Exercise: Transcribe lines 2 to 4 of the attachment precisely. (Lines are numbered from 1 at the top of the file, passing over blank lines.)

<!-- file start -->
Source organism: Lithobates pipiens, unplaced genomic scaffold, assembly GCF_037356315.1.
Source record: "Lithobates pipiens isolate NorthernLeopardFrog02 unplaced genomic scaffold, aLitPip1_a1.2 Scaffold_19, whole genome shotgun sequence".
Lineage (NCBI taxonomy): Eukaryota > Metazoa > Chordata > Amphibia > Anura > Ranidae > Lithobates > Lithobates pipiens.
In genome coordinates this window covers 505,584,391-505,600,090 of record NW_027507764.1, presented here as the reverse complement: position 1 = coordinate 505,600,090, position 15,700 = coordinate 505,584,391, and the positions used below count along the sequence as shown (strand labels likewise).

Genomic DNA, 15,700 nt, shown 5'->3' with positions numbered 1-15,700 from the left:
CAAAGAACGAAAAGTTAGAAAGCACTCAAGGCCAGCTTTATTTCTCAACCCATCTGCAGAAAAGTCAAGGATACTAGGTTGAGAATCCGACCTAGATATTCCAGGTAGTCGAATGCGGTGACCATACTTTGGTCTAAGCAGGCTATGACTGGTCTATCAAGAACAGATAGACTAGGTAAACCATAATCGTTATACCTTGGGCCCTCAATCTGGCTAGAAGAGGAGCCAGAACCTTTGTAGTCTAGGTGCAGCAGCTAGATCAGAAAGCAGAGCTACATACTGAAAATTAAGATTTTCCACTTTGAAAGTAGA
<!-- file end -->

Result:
Source record: "Lithobates pipiens isolate NorthernLeopardFrog02 unplaced genomic scaffold, aLitPip1_a1.2 Scaffold_19, whole genome shotgun sequence".
Lineage (NCBI taxonomy): Eukaryota > Metazoa > Chordata > Amphibia > Anura > Ranidae > Lithobates > Lithobates pipiens.
In genome coordinates this window covers 505,584,391-505,600,090 of record NW_027507764.1, presented here as the reverse complement: position 1 = coordinate 505,600,090, position 15,700 = coordinate 505,584,391, and the positions used below count along the sequence as shown (strand labels likewise).